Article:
Last night we solemnly celebrated the Last Supper before moving the Blessed Sacrament to the Altar of Repose outside of the sanctuary. This was to symbolize the agony in the garden that Christ suffered through the night before his betrayal and subsequent execution. As part of a long standing tradition, we visited all of the Altars of Repose in Fargo at Holy Spirit, St. Paul’s, St. Mary’s, St. Anthony’s, Nativity, and Sts. Anne and Joachim. It was sombering. The whole atmosphere was one of painful anticipation, of sorrow, of apprehension, of fear. When we were at Sts. Anne and Joachim, the flowers around the altar weren’t exceptionally ornate or anything, but it just struck me that Christ had escaped into the garden to feel close to his Father, that the flowers and plants growing there brought him comfort. And how couldn’t they? They were his idea! When he fashioned them, he made them, perhaps, for the explicit purpose of bringing him joy and comfort at a moment that was so desperately troubling.
And thus we are lead into Good Friday. There is no Mass celebrated, and the liturgy is quite different. That altar is bare. The crucifix is covered up. We solemnly take Communion from whatever consecrated hosts are currently in the tabernacle. There is no entrance or recessional hymn, and you suddenly get this vacant, empty feeling in your stomach. Then you realize that the emptiness is your own fault. It was your own sins that put Christ on that Cross. It was your iniquities that crushed him, battered him, bruised him, bloodied him, KILLED him. We feel bad when we do something that might cause another minor inconveniences, but do we really feel bad when we comprehend the fact that our actions have killed another person? We are all guilty of yelling “crucify him, crucify him!” Even if we are the sympathetic bystander, we do nothing to stop it from happening, even though we know his innocence. To know that it is my fault is unbearable. To walk out of the liturgy knowing the tabernacle is empty, that God has been killed and laid in a tomb is sickening, even though I know what happens next.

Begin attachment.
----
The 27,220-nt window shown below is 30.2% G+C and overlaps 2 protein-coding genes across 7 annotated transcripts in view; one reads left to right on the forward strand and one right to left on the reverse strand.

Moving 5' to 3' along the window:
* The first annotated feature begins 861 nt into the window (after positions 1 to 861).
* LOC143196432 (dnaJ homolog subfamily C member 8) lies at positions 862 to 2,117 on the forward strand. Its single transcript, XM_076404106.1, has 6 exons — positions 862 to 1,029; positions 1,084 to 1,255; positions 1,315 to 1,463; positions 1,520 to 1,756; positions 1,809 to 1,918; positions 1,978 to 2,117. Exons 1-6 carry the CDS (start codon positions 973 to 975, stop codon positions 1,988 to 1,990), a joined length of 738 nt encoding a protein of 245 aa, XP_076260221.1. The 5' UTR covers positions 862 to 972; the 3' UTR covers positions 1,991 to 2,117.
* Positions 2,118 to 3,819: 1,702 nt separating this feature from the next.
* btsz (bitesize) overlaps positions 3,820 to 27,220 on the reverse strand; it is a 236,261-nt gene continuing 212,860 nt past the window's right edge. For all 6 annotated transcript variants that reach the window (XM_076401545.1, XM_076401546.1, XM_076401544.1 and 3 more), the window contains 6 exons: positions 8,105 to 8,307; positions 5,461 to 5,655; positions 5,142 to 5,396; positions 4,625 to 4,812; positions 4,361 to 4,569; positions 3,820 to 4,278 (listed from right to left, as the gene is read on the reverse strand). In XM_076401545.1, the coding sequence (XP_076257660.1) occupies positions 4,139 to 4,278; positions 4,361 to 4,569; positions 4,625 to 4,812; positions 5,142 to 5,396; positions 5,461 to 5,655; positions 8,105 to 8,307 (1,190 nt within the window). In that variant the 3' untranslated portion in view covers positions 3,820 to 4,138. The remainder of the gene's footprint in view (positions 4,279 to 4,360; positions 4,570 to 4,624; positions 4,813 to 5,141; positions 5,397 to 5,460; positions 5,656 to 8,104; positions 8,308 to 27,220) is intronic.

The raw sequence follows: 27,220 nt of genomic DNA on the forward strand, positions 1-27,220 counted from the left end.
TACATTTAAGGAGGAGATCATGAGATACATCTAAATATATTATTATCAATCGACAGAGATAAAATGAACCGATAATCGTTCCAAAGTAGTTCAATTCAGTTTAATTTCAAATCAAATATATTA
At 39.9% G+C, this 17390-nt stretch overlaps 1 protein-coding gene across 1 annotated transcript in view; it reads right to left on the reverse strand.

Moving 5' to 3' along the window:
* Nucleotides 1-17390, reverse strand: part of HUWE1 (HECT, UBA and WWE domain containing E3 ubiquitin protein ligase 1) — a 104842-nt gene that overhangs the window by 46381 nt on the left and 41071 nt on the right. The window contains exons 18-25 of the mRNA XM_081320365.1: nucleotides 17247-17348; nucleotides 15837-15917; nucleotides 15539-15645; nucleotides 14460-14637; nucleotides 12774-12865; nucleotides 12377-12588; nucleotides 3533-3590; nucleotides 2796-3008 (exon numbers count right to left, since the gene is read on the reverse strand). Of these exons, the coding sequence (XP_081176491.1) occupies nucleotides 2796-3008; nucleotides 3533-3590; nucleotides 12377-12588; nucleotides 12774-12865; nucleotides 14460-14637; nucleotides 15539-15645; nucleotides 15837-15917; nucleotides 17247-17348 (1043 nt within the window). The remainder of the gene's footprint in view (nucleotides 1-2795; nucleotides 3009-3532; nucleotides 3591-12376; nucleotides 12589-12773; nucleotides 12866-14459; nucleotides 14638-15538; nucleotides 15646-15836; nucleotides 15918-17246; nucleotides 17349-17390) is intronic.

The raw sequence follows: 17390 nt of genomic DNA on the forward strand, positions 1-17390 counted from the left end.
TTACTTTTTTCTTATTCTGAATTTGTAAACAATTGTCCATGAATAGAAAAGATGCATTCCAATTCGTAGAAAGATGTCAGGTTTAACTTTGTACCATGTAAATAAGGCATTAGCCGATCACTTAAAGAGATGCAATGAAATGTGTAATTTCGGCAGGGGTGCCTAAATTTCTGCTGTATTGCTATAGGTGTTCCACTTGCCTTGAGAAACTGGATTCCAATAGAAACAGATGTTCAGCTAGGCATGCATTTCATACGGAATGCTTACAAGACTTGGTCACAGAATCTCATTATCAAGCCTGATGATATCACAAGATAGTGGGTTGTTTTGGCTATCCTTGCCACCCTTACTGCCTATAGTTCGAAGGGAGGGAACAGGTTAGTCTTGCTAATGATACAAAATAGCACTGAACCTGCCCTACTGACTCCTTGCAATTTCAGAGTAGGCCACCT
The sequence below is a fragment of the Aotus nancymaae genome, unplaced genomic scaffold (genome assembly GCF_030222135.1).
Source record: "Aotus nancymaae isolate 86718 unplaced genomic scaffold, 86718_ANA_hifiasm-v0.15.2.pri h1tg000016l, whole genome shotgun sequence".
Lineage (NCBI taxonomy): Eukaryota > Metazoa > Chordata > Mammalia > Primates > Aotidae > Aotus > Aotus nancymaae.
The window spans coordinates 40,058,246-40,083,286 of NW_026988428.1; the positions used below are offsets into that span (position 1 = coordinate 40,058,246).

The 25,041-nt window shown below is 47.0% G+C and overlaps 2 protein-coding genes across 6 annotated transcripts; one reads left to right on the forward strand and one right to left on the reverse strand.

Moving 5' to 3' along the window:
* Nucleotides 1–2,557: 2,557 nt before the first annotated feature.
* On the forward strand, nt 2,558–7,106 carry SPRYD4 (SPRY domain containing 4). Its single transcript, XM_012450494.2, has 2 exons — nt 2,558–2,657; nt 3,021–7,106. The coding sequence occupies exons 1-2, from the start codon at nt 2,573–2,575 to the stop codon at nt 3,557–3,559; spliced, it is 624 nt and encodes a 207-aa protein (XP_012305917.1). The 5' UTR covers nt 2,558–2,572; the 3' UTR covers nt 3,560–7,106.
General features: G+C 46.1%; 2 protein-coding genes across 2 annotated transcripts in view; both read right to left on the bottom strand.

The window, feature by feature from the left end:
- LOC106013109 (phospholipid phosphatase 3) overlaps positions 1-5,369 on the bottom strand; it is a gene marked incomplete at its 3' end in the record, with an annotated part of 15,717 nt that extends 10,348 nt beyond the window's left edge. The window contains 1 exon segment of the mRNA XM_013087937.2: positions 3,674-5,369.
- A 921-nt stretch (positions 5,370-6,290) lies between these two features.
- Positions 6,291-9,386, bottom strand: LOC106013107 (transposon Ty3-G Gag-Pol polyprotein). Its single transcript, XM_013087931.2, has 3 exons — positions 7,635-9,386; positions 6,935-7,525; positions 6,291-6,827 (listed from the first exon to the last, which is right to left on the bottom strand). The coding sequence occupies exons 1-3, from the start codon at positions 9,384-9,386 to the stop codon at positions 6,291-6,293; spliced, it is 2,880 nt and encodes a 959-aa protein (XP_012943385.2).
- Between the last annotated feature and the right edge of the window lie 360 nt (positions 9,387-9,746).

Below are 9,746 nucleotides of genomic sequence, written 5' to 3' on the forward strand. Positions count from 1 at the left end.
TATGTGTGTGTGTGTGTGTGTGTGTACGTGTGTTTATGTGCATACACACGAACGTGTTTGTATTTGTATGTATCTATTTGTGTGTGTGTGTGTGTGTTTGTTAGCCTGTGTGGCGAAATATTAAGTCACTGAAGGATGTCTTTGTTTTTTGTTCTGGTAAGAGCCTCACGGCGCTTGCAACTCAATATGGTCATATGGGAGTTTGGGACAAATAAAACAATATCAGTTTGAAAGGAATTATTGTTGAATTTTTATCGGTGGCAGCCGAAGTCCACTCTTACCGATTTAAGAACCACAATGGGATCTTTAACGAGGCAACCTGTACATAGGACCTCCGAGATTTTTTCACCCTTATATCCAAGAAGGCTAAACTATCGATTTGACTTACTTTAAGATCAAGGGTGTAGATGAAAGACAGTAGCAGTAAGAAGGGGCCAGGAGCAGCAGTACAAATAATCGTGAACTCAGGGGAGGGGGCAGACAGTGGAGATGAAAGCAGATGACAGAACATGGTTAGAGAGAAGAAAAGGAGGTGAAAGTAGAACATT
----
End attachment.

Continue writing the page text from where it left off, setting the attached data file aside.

If one really comprehends it, it almost brings you to the point of utter despair. You are Judas, I am Judas, we are Judas. We betray Christ everyday of our lives in one way or another. Judas felt despair afterward over his betrayal and he killed himself. Should we let the despair take over us? Should we lose hope like Judas? No. We cannot. Because this is Good Friday. The whole point of Christ’s death is to bring us hope, not destroy it, and we shall see that in just a few days! If we despair like Judas, we betray Christ more than any other sin we could commit would. Christ gave up everything for us, and to give up on Christ is to make Christ’s sacrifices be in vain. This day, as sad and as tragic as it is is not the end of the story. It is the beginning of new life, the beginning of the conquering of sin and death for those that hope in Christ.
So, yes, this Friday really is good. It is very good. And if you are feeling lonely on this day because of the absence of Christ, turn to Our Lady, who wept out of loneliness on Calvary as her dead son was laid across her lap. Run to her. She understands the sense of loss that we feel, and she loves her son so much and knows that you are his and she will watch over you. She will pray on your behalf. She will love you as only a mother can.
Mary, Our Lady of Sorrows, pray for us and comfort us, the afflicted. Bring us joyfully to Easter Sunday, the day of the Resurrection of your son, Jesus Christ, the Son of God, Redeemer of the world. Do not let us despair on this tragic day, but help us to see the goodness in Good Friday. Amen.